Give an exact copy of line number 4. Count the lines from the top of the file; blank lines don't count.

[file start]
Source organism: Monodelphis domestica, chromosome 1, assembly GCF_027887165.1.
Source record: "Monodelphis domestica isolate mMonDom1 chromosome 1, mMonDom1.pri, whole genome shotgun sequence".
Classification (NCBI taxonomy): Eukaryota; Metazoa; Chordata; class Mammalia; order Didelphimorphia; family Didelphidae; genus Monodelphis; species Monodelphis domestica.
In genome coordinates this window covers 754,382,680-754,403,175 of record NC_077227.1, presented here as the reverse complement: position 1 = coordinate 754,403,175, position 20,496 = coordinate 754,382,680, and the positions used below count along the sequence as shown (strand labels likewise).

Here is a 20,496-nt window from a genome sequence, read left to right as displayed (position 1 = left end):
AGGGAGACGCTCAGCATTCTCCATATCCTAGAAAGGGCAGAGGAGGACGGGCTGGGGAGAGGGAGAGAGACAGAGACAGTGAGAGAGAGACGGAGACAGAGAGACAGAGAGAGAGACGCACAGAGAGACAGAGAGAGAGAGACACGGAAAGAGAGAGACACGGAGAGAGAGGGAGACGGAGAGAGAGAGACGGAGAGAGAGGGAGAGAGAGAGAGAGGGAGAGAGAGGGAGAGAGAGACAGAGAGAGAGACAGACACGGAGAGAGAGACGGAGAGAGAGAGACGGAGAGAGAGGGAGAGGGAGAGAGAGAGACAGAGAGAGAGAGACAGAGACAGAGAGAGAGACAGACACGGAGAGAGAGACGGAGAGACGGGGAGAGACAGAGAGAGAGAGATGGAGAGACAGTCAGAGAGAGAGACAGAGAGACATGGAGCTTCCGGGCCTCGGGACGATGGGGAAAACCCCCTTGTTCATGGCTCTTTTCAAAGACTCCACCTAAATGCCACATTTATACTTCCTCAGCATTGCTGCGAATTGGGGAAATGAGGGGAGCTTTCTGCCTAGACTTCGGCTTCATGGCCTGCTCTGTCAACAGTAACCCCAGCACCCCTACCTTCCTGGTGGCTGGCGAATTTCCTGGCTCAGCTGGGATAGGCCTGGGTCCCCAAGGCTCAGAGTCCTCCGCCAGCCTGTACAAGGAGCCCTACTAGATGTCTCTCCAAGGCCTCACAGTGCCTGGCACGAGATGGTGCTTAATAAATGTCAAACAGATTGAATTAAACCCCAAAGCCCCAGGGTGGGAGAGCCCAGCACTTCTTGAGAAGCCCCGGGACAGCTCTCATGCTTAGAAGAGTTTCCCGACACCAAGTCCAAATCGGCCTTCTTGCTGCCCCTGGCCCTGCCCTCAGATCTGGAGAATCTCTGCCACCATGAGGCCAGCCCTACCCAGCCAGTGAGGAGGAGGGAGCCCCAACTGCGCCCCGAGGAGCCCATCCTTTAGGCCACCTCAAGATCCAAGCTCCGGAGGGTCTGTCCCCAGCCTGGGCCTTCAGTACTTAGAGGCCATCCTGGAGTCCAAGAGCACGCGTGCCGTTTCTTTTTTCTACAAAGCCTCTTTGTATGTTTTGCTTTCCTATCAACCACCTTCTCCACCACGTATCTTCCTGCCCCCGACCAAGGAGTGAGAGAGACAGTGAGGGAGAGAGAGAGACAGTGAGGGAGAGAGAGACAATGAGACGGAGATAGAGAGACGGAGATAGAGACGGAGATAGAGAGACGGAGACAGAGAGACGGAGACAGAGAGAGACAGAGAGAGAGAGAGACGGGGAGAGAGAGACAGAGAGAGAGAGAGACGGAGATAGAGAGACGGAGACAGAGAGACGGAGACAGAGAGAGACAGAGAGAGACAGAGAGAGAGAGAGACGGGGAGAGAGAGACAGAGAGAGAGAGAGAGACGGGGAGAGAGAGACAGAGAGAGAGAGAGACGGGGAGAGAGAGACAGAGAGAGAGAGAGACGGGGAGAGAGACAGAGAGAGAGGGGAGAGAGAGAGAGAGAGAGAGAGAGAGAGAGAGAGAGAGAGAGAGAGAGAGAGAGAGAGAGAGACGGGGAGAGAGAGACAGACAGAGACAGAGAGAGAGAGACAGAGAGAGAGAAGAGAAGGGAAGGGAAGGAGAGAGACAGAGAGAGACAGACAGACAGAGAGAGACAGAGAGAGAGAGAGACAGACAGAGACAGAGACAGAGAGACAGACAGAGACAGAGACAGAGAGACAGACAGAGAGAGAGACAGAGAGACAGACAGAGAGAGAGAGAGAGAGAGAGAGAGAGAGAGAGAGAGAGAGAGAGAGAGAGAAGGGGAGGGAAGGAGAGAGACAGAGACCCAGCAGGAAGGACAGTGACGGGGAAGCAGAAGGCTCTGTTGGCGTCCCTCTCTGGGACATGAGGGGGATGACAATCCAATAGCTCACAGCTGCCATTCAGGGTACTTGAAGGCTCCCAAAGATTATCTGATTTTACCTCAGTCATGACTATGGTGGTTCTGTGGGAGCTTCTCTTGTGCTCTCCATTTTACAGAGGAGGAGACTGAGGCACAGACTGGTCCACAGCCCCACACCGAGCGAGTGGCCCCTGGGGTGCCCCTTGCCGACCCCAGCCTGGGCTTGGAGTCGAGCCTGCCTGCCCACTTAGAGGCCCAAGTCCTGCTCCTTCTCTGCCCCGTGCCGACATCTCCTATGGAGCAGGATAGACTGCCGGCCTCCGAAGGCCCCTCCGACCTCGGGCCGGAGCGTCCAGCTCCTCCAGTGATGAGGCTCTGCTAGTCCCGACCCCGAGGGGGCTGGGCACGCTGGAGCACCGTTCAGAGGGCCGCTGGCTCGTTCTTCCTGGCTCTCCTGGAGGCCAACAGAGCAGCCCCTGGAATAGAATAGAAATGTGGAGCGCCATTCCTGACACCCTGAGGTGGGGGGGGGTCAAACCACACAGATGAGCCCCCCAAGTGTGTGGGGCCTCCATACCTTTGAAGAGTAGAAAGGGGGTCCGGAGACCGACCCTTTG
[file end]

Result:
In genome coordinates this window covers 754,382,680-754,403,175 of record NC_077227.1, presented here as the reverse complement: position 1 = coordinate 754,403,175, position 20,496 = coordinate 754,382,680, and the positions used below count along the sequence as shown (strand labels likewise).